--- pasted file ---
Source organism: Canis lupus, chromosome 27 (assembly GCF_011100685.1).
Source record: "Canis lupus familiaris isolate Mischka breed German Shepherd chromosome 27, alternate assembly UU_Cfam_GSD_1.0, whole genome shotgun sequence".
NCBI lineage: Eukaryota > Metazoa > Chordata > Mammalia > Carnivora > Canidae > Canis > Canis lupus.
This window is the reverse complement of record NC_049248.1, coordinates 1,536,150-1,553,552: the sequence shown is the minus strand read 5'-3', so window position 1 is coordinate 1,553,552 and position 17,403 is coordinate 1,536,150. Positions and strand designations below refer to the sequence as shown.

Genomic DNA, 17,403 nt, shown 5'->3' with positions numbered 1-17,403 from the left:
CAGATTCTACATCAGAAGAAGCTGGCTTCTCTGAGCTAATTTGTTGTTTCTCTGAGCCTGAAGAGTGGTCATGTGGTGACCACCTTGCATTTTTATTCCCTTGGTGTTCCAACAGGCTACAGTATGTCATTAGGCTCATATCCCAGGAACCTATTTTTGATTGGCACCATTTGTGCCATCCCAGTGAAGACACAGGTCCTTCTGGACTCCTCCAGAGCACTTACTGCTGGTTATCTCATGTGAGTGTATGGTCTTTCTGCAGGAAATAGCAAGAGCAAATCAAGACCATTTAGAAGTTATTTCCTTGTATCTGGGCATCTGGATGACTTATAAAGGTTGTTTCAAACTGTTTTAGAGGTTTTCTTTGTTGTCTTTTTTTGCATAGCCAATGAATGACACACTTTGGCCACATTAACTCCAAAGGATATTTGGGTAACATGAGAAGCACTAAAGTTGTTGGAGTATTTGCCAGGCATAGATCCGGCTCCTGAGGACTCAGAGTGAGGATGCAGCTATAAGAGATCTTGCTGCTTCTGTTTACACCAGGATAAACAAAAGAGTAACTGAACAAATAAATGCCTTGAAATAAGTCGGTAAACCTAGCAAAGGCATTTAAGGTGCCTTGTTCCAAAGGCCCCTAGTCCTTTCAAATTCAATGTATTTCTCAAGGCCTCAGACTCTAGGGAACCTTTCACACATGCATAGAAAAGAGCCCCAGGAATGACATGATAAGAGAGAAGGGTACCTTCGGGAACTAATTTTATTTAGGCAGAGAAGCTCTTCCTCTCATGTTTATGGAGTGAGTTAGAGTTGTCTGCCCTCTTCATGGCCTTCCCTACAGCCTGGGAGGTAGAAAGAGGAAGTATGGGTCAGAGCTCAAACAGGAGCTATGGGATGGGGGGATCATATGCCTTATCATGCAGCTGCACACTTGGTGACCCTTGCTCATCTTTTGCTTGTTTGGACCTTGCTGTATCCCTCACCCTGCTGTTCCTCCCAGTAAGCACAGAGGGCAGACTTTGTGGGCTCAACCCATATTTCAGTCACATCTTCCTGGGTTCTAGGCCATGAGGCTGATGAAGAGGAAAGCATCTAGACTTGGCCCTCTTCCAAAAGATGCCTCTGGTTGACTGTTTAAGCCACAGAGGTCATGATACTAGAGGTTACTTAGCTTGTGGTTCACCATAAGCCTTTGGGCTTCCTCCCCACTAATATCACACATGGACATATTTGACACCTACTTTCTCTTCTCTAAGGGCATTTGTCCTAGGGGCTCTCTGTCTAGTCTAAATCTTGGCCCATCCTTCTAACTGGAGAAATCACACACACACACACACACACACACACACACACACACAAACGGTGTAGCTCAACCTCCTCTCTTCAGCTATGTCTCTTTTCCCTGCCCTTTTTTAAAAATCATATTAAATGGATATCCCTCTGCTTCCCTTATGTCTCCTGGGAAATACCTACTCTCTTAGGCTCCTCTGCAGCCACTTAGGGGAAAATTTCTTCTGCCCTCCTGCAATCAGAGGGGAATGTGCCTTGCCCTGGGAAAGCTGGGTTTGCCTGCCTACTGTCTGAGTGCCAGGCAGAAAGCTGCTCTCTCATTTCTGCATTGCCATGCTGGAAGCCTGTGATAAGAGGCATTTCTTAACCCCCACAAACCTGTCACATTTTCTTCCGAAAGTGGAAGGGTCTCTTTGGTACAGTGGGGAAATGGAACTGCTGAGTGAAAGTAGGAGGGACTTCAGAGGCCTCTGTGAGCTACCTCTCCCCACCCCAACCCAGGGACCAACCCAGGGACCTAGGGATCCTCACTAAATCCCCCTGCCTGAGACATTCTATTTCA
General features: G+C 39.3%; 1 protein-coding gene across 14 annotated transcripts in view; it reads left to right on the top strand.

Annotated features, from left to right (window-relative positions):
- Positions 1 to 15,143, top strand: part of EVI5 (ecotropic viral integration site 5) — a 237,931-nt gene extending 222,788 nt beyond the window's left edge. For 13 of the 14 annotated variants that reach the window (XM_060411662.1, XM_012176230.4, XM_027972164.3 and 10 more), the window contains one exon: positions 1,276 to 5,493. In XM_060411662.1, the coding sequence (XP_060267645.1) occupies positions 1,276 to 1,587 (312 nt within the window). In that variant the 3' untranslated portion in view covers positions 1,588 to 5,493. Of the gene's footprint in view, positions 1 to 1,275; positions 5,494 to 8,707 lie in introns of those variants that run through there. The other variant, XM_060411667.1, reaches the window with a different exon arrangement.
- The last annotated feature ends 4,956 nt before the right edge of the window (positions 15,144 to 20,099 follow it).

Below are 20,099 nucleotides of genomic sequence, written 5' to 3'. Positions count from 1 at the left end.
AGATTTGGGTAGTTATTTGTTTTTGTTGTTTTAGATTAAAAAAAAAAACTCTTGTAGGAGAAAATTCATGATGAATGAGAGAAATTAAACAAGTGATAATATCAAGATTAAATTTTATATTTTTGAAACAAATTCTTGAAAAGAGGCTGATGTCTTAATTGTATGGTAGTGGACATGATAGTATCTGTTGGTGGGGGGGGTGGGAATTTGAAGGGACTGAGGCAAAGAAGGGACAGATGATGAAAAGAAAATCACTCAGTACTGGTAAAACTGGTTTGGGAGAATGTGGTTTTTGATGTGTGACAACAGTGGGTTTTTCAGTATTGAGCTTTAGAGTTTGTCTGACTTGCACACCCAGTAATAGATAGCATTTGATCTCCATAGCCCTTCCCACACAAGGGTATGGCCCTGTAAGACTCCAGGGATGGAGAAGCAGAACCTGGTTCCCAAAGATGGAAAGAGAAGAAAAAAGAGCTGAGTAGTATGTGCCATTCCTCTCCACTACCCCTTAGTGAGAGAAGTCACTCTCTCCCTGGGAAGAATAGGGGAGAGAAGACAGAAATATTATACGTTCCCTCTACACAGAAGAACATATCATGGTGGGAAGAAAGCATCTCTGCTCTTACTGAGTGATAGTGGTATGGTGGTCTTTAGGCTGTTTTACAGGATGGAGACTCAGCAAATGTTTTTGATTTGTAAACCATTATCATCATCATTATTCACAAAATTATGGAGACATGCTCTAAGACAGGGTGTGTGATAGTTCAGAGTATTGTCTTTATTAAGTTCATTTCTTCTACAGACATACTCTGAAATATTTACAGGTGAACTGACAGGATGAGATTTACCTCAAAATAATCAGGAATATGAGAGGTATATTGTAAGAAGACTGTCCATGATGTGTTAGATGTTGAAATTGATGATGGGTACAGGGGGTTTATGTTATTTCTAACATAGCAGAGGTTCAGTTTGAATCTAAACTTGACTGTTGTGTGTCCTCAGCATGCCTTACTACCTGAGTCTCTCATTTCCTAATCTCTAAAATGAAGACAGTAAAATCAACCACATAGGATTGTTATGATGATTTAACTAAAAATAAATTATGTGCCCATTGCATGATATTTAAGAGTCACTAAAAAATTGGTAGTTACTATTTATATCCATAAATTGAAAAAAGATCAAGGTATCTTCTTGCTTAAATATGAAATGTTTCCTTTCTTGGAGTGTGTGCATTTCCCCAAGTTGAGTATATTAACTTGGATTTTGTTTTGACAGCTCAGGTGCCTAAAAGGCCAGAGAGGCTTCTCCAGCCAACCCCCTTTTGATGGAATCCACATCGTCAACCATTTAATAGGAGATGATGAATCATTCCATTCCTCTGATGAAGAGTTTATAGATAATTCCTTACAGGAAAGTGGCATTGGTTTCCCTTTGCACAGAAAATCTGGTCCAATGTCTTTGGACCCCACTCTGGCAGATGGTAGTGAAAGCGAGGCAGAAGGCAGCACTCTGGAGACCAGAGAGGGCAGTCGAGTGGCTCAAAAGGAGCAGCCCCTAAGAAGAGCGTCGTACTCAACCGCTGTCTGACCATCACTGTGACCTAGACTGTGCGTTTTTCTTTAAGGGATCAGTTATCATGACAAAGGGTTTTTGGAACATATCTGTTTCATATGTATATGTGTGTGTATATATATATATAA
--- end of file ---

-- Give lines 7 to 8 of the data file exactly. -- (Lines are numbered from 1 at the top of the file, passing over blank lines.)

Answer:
General features: G+C 39.3%; 1 protein-coding gene across 14 annotated transcripts in view; it reads left to right on the top strand.

Annotated features, from left to right (window-relative positions):